Thursday, 20 December 2007

Corridors of Conservation

The number of birds feeding and bathing in the garden is increasing, but that's probably because I've only just got the "Feeding station" up and running properly since my return from down under. Most of the birds on the feeders are Greenfinches, while underneath most are Chaffinches. The grass is so long I can only just see the tops of the birds on the "lawn".
I saw or heard of an article somewhere about using Google Earth to evaluate conservation projects. One of the things to you can use if for is to see what the layout of the land used to look like. In many areas where there are now large fields it is easy to see the layout of smaller fields as the old hedges leave a definite outline on new larger ones.
Looking a Google Earth you can see that this gentleman would not just have been on a footpath, in years gone by, but in the middle of a hedge.

Conservationists talk a lot about hedges and their loss and there is good reason. They have various functions for wild life. As well as providing habitat for birds and small mammals to nest in, they also provide a network of roadways for this animals to move along. in some areas it is the lake of hedges which prevents the spread of colonies of butterflies. They are also used as song posts for many birds. Some of these nest on the ground but, without the essential place to sing from, the habitat is no longer suitable.

Even where there are hedgerows or bits of them, such as this row near Martin, they are often fragmented now so they no longer serve as the corridors for wildlife they once did.

While I'm on about conservation, the news was full of the fact the the JAPANESE are going to resume hunting of the wonderful Hump-backed Whale. (I've borrowed the picture below because all of mine are slides and it was quicker than scanning one in.) Everyone should make some sort of protest against this cruel and unnecessary practice. They claim it is for scientific research, but that is a cover up for commercial hunting. They intend to take 50 Hump-backs as well as 50 Fin Whales and many more (935) Minke Whales. You can register your protest by going to this WEB site WDCS.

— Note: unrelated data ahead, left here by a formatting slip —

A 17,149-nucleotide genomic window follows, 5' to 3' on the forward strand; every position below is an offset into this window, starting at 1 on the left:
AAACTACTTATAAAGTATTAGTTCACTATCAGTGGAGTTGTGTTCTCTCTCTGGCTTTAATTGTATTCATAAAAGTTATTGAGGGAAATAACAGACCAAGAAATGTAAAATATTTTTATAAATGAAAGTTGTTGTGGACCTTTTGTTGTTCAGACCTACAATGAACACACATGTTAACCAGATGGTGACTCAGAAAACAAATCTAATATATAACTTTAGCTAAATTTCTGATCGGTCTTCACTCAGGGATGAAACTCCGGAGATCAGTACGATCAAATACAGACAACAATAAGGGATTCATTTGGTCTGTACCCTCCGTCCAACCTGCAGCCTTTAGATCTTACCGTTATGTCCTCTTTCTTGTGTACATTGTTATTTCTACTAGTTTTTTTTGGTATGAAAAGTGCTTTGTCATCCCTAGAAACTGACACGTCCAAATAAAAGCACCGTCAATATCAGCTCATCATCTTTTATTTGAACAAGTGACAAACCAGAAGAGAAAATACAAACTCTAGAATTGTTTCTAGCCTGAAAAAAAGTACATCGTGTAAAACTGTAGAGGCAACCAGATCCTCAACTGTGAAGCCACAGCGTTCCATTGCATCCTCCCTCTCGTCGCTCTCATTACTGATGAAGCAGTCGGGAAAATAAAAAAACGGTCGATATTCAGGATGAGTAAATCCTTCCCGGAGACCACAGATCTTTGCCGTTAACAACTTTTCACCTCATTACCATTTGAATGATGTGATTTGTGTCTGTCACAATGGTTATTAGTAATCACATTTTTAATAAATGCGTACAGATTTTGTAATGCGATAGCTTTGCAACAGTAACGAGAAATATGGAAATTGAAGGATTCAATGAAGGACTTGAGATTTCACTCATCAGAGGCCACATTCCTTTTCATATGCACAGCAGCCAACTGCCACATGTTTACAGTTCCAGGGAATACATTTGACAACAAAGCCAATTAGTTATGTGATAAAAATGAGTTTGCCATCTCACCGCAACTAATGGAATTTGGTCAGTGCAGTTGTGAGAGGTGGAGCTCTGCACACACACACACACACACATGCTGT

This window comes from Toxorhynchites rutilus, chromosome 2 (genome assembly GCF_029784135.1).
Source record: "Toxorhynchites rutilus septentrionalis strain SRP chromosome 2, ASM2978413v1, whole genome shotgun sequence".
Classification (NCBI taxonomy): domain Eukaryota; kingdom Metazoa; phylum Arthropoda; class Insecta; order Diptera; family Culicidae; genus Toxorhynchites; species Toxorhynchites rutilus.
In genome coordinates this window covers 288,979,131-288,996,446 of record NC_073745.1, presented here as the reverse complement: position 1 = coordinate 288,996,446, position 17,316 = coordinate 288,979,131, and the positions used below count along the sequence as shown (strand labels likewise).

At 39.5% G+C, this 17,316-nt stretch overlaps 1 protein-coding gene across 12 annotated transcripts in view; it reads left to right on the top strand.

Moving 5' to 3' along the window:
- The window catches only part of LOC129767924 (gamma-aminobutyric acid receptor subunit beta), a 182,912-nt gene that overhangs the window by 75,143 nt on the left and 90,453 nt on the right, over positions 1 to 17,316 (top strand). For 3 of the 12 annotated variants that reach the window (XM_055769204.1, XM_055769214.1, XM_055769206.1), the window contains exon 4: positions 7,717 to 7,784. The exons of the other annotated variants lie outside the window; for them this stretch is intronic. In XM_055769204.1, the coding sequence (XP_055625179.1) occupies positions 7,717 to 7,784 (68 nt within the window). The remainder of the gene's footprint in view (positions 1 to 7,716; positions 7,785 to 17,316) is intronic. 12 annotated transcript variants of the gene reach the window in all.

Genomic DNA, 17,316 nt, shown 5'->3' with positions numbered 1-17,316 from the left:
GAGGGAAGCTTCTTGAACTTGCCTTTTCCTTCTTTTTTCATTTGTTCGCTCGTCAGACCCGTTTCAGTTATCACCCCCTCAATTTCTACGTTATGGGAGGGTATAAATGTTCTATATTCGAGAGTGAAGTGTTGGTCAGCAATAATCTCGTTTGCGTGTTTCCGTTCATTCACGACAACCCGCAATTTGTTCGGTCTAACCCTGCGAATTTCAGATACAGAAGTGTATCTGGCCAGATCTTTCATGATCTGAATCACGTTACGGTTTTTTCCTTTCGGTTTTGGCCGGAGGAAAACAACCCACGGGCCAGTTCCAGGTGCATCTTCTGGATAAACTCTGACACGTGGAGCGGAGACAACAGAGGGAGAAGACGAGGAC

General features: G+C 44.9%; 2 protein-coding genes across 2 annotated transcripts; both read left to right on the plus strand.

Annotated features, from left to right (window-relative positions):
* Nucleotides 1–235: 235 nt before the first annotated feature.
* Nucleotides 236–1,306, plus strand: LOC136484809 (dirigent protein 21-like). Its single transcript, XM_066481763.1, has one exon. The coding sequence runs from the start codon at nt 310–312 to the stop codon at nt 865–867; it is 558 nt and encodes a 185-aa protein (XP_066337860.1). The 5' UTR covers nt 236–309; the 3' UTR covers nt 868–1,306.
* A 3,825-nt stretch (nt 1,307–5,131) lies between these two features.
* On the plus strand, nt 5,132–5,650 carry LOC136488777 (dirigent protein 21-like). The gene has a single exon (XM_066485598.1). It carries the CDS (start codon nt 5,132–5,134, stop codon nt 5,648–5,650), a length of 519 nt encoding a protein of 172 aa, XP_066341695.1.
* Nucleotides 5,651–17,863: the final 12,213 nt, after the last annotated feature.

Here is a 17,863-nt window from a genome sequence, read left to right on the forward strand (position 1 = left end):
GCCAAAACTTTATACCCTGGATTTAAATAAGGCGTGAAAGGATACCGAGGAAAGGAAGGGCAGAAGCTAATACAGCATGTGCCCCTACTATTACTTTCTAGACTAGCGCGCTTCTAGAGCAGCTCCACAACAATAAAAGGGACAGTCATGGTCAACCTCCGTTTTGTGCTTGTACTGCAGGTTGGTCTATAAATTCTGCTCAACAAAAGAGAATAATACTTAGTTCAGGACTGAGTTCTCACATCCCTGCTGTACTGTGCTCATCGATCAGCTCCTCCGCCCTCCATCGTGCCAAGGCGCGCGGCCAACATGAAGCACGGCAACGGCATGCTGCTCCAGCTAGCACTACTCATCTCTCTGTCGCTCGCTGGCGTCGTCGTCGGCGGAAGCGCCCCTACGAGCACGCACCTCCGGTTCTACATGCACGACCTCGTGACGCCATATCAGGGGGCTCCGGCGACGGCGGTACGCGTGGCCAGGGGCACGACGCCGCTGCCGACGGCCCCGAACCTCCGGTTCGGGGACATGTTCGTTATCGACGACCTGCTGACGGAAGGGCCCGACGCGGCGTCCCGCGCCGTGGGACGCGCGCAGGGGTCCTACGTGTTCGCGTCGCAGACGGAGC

This photo is by " Naked Faris" I borrowed it from Flickr.


Steve of Kingsdown said...

Re hedges, I've often wondered about the row of trees off the straight mile, and indeed other old field lines around Ripple and Sutton. If we get any snow, that helps to show up old lines.

Re whales, as an erstwhile Greenpeace marcher I was appalled when I heard this news, but it seems that the Japanese may have bowed to international pressure now.
My wife recalls manning a stall in the eighties and an old codger came up and said 'Whales, I wouldn't go there if you paid me'

Anonymous said...

The Japs have called off the hunt for now... evil people.

Tony Morris said...

Cunning ploy. Make the objectors feel they've won a victory but still carry on with the killing of the 50 Fin Whales and 935 Minke Whales. Minkes are portrayed as the small ones, but when you're in a zodiac and along side one they are still magnificent animals.